Full Canine First Aid Level 2 (VTQ) Curriculum

Our Canine First Aid Level 2 (VTQ) course includes first aid topics and training to empower you to take care of your pet. We include a variety of first aid topics including help for small, young, or older dogs. Included below are some examples of what you will learn in this course.

Car Accidents Car Accidents

Avoid accidents with cars by

  • Keeping your dog on a lead when on or near roads
  • Take care when unloading or loading your pets into vehicles

If you are driving and collide with any of the animals listed below you must stop and report it to the police as quickly as possible, you must remain at the scene until the police give you permission to leave.  This applies whether the animal has been killed or not.

  • Dog
  • Horse
  • Pig
  • Sheep
  • Goat
  • Donkey or mule
  • Or cattle

If you witness an accident and the driver fails to stop or leaves the scene, try to make a note of their registration number and pass the information to the authorities.

If you need to treat an injured animal, make sure that in doing so you don't endanger yourself or other road users.

  • Locate and contact a local vet if possible
  • Follow their advice
  • You may need to move the animal to safety or to take it to the vet, consider using your car parcel shelf or mat
  • If it is a dog contact the owner if possible
  • Use a car shelf or mat to transport the animal to the vet
  • Keep the animal calm and warm and avoid excessive movement
  • Control bleeding

Animals may act aggressively or out of character when they are in pain or scared, so take extra care and talk to them the whole time and be careful not to get bitten or scratched.

Do not give medications or food as this can interfere with the treatments a vet will maybe give and can delay further treatments.

Once you arrive at the vet, if they are expecting you they can come to your car and assist you in bringing the animal into the practice. Making sure they are expecting you will ensure that the animal receives prompt care on arrival.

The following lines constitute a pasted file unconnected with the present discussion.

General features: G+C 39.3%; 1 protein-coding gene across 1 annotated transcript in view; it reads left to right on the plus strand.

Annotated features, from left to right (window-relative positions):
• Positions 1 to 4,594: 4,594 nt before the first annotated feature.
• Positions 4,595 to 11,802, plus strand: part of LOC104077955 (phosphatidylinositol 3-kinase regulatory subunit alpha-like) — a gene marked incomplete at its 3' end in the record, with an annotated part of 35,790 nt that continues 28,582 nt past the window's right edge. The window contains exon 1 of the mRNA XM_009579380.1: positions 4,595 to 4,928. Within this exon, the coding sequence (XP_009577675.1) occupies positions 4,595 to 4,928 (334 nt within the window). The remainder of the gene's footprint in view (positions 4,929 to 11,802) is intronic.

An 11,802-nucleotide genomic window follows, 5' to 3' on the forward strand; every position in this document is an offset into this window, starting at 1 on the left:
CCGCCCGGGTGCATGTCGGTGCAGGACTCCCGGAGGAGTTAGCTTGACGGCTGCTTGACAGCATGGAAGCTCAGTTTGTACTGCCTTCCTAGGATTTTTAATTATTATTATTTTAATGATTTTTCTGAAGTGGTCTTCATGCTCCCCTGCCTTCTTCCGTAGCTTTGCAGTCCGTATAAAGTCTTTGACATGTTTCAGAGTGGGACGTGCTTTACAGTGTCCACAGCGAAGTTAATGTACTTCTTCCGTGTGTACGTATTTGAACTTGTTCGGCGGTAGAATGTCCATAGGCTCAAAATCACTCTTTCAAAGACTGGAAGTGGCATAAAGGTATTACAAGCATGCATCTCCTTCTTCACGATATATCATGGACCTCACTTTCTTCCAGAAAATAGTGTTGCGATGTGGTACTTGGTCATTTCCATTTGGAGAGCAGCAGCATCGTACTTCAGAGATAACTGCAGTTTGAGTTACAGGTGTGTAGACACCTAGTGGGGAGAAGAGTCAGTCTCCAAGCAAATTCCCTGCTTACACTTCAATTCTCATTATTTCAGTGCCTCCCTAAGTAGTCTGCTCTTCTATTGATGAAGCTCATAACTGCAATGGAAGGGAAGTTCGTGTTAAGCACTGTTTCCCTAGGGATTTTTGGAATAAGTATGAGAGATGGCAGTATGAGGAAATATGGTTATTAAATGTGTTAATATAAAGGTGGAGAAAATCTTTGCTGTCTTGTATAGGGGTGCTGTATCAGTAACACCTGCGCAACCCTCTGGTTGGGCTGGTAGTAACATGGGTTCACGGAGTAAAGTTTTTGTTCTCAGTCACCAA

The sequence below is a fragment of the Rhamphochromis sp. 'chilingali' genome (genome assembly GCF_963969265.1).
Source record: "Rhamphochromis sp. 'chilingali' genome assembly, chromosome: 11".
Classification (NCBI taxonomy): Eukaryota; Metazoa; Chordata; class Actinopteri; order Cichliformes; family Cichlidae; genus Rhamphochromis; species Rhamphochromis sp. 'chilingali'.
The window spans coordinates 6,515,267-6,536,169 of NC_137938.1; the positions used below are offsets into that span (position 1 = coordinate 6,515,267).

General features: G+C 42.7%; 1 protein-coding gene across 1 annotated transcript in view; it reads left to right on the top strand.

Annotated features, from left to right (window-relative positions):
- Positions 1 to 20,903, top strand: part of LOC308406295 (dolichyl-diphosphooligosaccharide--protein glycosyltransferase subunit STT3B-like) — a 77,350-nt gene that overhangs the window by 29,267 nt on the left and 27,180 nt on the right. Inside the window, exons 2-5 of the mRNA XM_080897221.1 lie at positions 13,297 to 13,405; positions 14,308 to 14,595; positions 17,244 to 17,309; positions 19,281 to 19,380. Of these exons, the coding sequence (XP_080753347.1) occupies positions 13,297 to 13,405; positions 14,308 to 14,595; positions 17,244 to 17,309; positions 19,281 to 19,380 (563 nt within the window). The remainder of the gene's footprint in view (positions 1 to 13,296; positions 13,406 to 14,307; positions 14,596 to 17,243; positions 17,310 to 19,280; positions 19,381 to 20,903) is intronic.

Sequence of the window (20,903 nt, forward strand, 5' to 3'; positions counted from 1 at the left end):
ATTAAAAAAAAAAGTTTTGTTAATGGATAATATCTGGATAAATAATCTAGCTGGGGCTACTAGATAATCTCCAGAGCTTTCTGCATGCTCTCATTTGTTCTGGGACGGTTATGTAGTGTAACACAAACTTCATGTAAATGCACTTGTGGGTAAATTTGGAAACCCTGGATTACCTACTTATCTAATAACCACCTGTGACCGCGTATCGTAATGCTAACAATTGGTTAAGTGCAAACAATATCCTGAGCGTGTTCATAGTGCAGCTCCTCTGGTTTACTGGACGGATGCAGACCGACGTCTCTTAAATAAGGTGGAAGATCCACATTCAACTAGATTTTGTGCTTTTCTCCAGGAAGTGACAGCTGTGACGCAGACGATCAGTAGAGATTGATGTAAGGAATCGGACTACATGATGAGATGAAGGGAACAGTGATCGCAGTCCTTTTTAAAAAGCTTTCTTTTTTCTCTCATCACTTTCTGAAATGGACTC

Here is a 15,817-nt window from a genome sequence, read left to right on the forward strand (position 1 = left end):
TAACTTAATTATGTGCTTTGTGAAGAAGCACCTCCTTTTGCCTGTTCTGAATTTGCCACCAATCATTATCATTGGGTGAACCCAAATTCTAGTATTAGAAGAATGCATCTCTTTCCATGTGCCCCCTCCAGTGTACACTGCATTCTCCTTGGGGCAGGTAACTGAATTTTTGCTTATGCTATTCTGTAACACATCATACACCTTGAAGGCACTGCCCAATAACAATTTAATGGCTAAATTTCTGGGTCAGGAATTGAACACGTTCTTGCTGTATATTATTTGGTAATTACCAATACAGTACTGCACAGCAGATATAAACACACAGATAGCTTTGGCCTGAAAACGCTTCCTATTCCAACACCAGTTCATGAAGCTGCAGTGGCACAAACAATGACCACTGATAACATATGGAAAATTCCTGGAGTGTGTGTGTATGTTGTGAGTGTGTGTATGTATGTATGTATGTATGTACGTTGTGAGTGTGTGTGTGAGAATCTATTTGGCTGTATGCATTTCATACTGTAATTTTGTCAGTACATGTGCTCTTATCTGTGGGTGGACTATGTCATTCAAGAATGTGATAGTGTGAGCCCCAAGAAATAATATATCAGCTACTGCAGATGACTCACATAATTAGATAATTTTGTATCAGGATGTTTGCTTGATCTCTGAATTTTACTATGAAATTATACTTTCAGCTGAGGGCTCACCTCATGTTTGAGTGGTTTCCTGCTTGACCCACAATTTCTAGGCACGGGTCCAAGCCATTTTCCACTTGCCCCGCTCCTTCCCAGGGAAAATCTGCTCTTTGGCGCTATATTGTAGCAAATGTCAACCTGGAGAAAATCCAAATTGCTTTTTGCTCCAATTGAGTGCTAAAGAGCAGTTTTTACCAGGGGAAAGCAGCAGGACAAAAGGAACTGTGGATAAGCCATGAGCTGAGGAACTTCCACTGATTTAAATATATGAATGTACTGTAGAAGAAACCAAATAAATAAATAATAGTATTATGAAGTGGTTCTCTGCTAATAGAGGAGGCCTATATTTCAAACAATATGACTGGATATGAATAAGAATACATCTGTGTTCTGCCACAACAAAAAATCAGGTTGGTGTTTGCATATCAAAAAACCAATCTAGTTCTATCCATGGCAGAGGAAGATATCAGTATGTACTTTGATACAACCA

Pet Proofing your home Pet Proofing your home

Prevention is better than cure, so ensuring the areas that animals are kept safe is very important. Finding all dangers is not easy but by taking a little time to look over your home could prevent an accident from happening.

Some areas you can look out for dangers are:

  • Garden Fences
  • Garden chemicals like slug pellets
  • Potentially toxic plants
  • Windows
  • Outside glass like tables
  • Outside electrical connections
  • Heaters, shock, burns
  • Shelves
  • Electrical cables 
  • Front door 
  • Stairs
  • Cookers 
  • Kettles  
  • Knives 
  • Electrical appliances  
  • Gas boilers, fumes


Paw Problems Paw Problems

Injuries to paws are very common, especially with dogs. 

  • Small stones trapped between the pads can be brushed off gently with your hand
  • Remove small thorns out carefully, as close to the skin as possible using tweezers
  • Pavements and roads can become very hot is warm climates, dogs should be exercised early in the morning and late in the evening to avoid possible injury to paws
  • Take care if walking dogs in snowy and icy conditions, snow trapped between pads can cause pain and injury, take care not to walk your dog where heavy salting and gritting has taken place, consider washing their paws in luke-warm water
  • As with all injuries if more serious or if you are concerned, seek advice from your vet.


Pets and Illnesses Pets and Illnesses

There are many types of illness, far too many to include them all on this course. Understanding every illness is not vital but understanding when something is wrong is important as early recognition of an illness will enable treatment before it gets too serious.

Firstly you need to know what a healthy dog is like then you know when something is wrong.